Sodium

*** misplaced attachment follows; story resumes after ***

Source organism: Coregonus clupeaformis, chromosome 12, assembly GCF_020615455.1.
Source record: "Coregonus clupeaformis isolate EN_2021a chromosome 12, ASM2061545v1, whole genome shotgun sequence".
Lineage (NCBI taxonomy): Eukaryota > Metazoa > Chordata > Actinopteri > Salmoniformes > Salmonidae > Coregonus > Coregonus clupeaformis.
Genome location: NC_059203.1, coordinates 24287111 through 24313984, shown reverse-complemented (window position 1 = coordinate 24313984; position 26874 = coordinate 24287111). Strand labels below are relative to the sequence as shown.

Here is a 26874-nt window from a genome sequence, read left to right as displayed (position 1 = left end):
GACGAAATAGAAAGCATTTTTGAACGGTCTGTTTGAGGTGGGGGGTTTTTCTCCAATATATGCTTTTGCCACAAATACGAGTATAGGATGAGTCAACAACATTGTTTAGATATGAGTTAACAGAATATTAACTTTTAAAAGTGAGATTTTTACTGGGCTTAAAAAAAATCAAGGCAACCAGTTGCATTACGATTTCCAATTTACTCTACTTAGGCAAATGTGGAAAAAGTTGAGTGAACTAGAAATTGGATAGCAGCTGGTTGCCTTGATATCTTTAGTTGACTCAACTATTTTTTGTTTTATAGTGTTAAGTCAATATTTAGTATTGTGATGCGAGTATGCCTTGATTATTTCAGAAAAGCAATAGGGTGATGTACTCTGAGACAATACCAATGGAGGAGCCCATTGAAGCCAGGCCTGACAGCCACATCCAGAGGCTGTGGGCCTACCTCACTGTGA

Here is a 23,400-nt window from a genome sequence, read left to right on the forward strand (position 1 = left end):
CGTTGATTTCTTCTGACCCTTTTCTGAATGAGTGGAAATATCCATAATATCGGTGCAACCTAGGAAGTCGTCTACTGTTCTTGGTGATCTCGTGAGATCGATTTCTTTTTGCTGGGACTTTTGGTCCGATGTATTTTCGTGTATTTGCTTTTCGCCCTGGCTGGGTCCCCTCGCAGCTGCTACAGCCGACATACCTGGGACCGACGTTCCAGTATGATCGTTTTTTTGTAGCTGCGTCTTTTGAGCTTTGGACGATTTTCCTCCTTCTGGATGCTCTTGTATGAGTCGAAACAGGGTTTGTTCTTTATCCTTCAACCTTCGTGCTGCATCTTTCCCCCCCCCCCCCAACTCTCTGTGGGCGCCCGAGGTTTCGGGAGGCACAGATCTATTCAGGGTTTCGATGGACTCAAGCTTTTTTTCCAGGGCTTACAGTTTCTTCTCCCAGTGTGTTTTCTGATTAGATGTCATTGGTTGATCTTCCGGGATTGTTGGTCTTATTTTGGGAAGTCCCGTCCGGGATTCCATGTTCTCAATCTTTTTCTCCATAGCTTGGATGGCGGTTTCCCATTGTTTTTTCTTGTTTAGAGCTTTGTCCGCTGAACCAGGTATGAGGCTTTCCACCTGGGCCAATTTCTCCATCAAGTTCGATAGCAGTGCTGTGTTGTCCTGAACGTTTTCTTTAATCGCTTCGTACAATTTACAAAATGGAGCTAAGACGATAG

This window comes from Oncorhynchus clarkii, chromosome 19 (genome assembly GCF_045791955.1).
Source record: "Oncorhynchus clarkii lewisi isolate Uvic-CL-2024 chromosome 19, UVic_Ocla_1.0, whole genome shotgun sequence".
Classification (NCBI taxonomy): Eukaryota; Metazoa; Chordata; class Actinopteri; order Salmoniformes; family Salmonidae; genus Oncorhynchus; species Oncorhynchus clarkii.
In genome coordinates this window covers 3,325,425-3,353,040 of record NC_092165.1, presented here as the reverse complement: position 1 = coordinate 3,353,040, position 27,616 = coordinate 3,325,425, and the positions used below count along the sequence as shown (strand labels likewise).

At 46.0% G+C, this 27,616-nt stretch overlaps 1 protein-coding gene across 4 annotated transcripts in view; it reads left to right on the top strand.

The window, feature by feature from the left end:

Sodium is named from the English soda, and was isolated in 1807. Sodium is fairly abundant in the sun and stars. Sodium is the sixth most abundant element on earth, comprising about 2.6% of the earth's crust. It is the most abundant of the alkali group of metals. The most common compound is sodium chloride (salt) but it occurs in many other minerals, is very reactive and is never found free in nature. It is obtained commercially by the electrolysis of absolutely dry fused sodium chloride. Sodium is a soft, bright silvery metal which floats on water, decomposing it with the evolution of hydrogen and the formation of the hydroxide. It may or may not ignite spontaneously on water depending on the amount of oxide and metal exposed to the water. The metal may be used to improve the structure of certain alloys, to descale metal, to purify molten metals and as a heat transfer agent. Sodium compounds are important to the paper, glass, soap, textile, petroleum, chemical and metal industries.